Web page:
On May 10, Tulsa will have yet another reason to be dubbed a cultural mecca. That is the date the Bob Dylan Center will open – with over 100,000 pieces collected over several decades by the esteemed musician and his management team.

“We hope visitors will be inspired by unprecedented access to the creative process of one of America’s foremost artists,” says Steve Higgins, the center’s managing director. “They can expect never-before-seen performances and photos, rare recordings, as well as working manuscripts, correspondence and visual art. All of this will be presented to create an emotional connection, rather than a definitive explanation.”

Dylan, who was born Robert Allen Zimmerman on May 24, 1941, became a cultural icon in America and across the globe, first for his musical and song writing prowess, and in later years for his paintings.

According to Higgins, “Bruce Springsteen said: ‘The way that Elvis freed your body, Bob freed your mind.’”

Tourists can combine their Dylan visit with another superb collection.

“The historic connection between [Dylan and] Woody Guthrie is well documented,” says Higgins. “Of course, Guthrie was a major influence on Dylan. When Dylan first came to New York, he made a point to visit Guthrie in the hospital. It is only fitting that the Woody Guthrie Center and the Bob Dylan Center are side by side on the same block.”

Higgins continues: “Dylan elevated pop music as an art form during a time when it was rather slick and conformist. But more than anything, perhaps, Dylan’s music resonates with listeners unlike anything that came before.”

Planning for the center began in 2016 when the George Kaiser Family Foundation acquired the archive. Mark Davidson, Ph.D. – the Bob Dylan librarian and collections manager – led the effort of transporting and processing the archive.

“In 2017, we chose Seattle-based Olson Kundig as our lead design firm,” says Higgins. “London-based 59 Productions came on board as our media design firm in 2020. Jennifer Lebeau, who directed the Dylan film Trouble No More is on our creative team as well. In addition to our own small internal team, Bob Dylan’s management office has been invaluable in supporting the project.”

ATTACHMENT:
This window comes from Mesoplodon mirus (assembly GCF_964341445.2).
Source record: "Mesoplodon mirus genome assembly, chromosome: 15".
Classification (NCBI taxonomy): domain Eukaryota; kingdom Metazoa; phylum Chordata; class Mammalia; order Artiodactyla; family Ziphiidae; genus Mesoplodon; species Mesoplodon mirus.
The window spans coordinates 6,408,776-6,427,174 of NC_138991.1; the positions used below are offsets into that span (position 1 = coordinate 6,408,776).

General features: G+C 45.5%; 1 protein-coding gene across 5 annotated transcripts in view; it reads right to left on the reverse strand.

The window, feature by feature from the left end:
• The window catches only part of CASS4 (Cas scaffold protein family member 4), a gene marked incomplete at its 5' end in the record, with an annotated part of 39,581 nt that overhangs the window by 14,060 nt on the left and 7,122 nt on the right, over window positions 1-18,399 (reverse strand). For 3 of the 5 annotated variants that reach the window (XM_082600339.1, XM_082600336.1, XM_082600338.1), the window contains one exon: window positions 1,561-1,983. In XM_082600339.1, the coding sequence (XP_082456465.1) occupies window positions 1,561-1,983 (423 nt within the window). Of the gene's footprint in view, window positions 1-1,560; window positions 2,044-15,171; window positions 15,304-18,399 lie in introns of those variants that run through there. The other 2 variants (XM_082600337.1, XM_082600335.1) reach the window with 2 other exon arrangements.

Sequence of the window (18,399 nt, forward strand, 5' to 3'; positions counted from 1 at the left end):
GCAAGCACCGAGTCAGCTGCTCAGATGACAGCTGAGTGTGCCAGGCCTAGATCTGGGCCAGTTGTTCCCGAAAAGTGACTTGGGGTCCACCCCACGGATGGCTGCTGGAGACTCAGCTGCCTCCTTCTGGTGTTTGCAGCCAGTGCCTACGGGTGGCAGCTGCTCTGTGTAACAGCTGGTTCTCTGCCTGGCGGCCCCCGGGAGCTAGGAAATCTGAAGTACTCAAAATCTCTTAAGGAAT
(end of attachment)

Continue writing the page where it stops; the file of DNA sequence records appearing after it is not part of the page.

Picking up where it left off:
When asked for his personal favorite in the collection, Higgins struggles.

“There are so many treasures, from the ‘Chimes of Freedom’ manuscript, complete with cigarette burns and coffee stains on Waldorf-Astoria letterhead, to letters from ex-Beatles and U.S. presidents,” says Higgins. “One of my favorite Dylan songs is ‘Jokerman’ from the early ’80s. The manuscript consists of 17 pages, revealing the evolution of an intricate, mysterious masterpiece that managed to sound unlike anything he’d done before.”

The new center is expected to garner more visitors to the area, creating a positive economic impact for Tulsa.

“Based on the interest we’ve seen so far, we expect travelers from around the world to visit just to see the Bob Dylan Center,” says Higgins. “But Tulsa already is a city of rich, vibrant cultural importance. Tulsa continues to establish itself as a must-see destination for cultural tourists.”

Ahead of the Curve

Memberships to the center are available.
“In January, still a few months from opening its doors, the Bob Dylan Center already has members in 30 states and 12 countries, including the United Kingdom, France, Japan, Singapore and Libya,” says Higgins.

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